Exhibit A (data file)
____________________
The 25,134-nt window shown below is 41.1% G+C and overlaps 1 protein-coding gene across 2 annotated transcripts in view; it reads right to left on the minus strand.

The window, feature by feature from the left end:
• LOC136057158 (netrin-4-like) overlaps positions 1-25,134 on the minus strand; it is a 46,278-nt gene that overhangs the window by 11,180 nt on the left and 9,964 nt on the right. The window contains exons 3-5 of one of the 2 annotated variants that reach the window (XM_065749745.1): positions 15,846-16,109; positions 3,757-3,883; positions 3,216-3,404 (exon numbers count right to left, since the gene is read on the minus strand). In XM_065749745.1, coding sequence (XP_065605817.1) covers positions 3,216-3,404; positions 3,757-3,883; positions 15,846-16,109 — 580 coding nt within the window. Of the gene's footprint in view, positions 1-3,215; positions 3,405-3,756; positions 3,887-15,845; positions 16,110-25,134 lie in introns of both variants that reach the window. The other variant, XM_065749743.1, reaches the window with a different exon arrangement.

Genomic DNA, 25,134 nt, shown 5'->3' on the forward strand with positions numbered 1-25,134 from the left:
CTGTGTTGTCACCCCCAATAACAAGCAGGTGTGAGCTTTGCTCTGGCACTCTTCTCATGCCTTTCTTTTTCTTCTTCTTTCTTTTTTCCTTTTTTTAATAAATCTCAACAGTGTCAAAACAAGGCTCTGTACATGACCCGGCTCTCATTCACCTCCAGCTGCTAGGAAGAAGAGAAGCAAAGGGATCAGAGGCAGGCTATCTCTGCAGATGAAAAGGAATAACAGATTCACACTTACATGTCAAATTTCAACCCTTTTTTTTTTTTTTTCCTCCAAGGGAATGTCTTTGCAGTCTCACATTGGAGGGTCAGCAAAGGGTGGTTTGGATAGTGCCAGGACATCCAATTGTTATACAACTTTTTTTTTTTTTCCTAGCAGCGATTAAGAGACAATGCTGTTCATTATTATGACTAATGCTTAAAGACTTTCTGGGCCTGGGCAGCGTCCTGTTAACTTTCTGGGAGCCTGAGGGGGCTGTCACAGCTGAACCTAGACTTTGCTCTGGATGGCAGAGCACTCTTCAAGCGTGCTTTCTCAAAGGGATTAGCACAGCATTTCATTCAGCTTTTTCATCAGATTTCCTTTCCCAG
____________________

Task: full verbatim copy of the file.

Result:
The 25,134-nt window shown below is 41.1% G+C and overlaps 1 protein-coding gene across 2 annotated transcripts in view; it reads right to left on the minus strand.

The window, feature by feature from the left end:
• LOC136057158 (netrin-4-like) overlaps positions 1-25,134 on the minus strand; it is a 46,278-nt gene that overhangs the window by 11,180 nt on the left and 9,964 nt on the right. The window contains exons 3-5 of one of the 2 annotated variants that reach the window (XM_065749745.1): positions 15,846-16,109; positions 3,757-3,883; positions 3,216-3,404 (exon numbers count right to left, since the gene is read on the minus strand). In XM_065749745.1, coding sequence (XP_065605817.1) covers positions 3,216-3,404; positions 3,757-3,883; positions 15,846-16,109 — 580 coding nt within the window. Of the gene's footprint in view, positions 1-3,215; positions 3,405-3,756; positions 3,887-15,845; positions 16,110-25,134 lie in introns of both variants that reach the window. The other variant, XM_065749743.1, reaches the window with a different exon arrangement.

Genomic DNA, 25,134 nt, shown 5'->3' on the forward strand with positions numbered 1-25,134 from the left:
CTGTGTTGTCACCCCCAATAACAAGCAGGTGTGAGCTTTGCTCTGGCACTCTTCTCATGCCTTTCTTTTTCTTCTTCTTTCTTTTTTCCTTTTTTTAATAAATCTCAACAGTGTCAAAACAAGGCTCTGTACATGACCCGGCTCTCATTCACCTCCAGCTGCTAGGAAGAAGAGAAGCAAAGGGATCAGAGGCAGGCTATCTCTGCAGATGAAAAGGAATAACAGATTCACACTTACATGTCAAATTTCAACCCTTTTTTTTTTTTTTTCCTCCAAGGGAATGTCTTTGCAGTCTCACATTGGAGGGTCAGCAAAGGGTGGTTTGGATAGTGCCAGGACATCCAATTGTTATACAACTTTTTTTTTTTTTCCTAGCAGCGATTAAGAGACAATGCTGTTCATTATTATGACTAATGCTTAAAGACTTTCTGGGCCTGGGCAGCGTCCTGTTAACTTTCTGGGAGCCTGAGGGGGCTGTCACAGCTGAACCTAGACTTTGCTCTGGATGGCAGAGCACTCTTCAAGCGTGCTTTCTCAAAGGGATTAGCACAGCATTTCATTCAGCTTTTTCATCAGATTTCCTTTCCCAG